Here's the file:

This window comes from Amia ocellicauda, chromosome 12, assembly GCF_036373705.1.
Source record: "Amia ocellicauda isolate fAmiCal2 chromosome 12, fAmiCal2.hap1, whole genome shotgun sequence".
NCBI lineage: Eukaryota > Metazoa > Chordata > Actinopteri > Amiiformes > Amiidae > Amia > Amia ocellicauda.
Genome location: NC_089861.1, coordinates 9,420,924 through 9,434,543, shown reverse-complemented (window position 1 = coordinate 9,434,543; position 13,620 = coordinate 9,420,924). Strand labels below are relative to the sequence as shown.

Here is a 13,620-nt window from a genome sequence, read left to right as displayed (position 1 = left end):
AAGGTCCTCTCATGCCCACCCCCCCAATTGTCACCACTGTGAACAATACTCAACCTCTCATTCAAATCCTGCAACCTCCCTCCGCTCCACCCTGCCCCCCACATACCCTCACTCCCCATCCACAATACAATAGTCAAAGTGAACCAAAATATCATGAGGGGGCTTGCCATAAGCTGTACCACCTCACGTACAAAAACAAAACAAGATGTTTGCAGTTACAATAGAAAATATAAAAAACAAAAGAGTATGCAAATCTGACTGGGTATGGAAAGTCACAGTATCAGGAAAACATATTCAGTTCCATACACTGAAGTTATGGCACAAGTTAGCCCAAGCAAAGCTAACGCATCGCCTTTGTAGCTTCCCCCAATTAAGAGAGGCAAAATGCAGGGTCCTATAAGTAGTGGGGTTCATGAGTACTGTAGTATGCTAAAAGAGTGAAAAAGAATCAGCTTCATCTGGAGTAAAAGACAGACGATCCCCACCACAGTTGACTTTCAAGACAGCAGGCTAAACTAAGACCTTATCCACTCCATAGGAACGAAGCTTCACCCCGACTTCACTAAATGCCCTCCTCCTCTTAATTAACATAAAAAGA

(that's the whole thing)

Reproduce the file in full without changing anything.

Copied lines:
This window comes from Amia ocellicauda, chromosome 12, assembly GCF_036373705.1.
Source record: "Amia ocellicauda isolate fAmiCal2 chromosome 12, fAmiCal2.hap1, whole genome shotgun sequence".
NCBI lineage: Eukaryota > Metazoa > Chordata > Actinopteri > Amiiformes > Amiidae > Amia > Amia ocellicauda.
Genome location: NC_089861.1, coordinates 9,420,924 through 9,434,543, shown reverse-complemented (window position 1 = coordinate 9,434,543; position 13,620 = coordinate 9,420,924). Strand labels below are relative to the sequence as shown.

Here is a 13,620-nt window from a genome sequence, read left to right as displayed (position 1 = left end):
AAGGTCCTCTCATGCCCACCCCCCCAATTGTCACCACTGTGAACAATACTCAACCTCTCATTCAAATCCTGCAACCTCCCTCCGCTCCACCCTGCCCCCCACATACCCTCACTCCCCATCCACAATACAATAGTCAAAGTGAACCAAAATATCATGAGGGGGCTTGCCATAAGCTGTACCACCTCACGTACAAAAACAAAACAAGATGTTTGCAGTTACAATAGAAAATATAAAAAACAAAAGAGTATGCAAATCTGACTGGGTATGGAAAGTCACAGTATCAGGAAAACATATTCAGTTCCATACACTGAAGTTATGGCACAAGTTAGCCCAAGCAAAGCTAACGCATCGCCTTTGTAGCTTCCCCCAATTAAGAGAGGCAAAATGCAGGGTCCTATAAGTAGTGGGGTTCATGAGTACTGTAGTATGCTAAAAGAGTGAAAAAGAATCAGCTTCATCTGGAGTAAAAGACAGACGATCCCCACCACAGTTGACTTTCAAGACAGCAGGCTAAACTAAGACCTTATCCACTCCATAGGAACGAAGCTTCACCCCGACTTCACTAAATGCCCTCCTCCTCTTAATTAACATAAAAAGA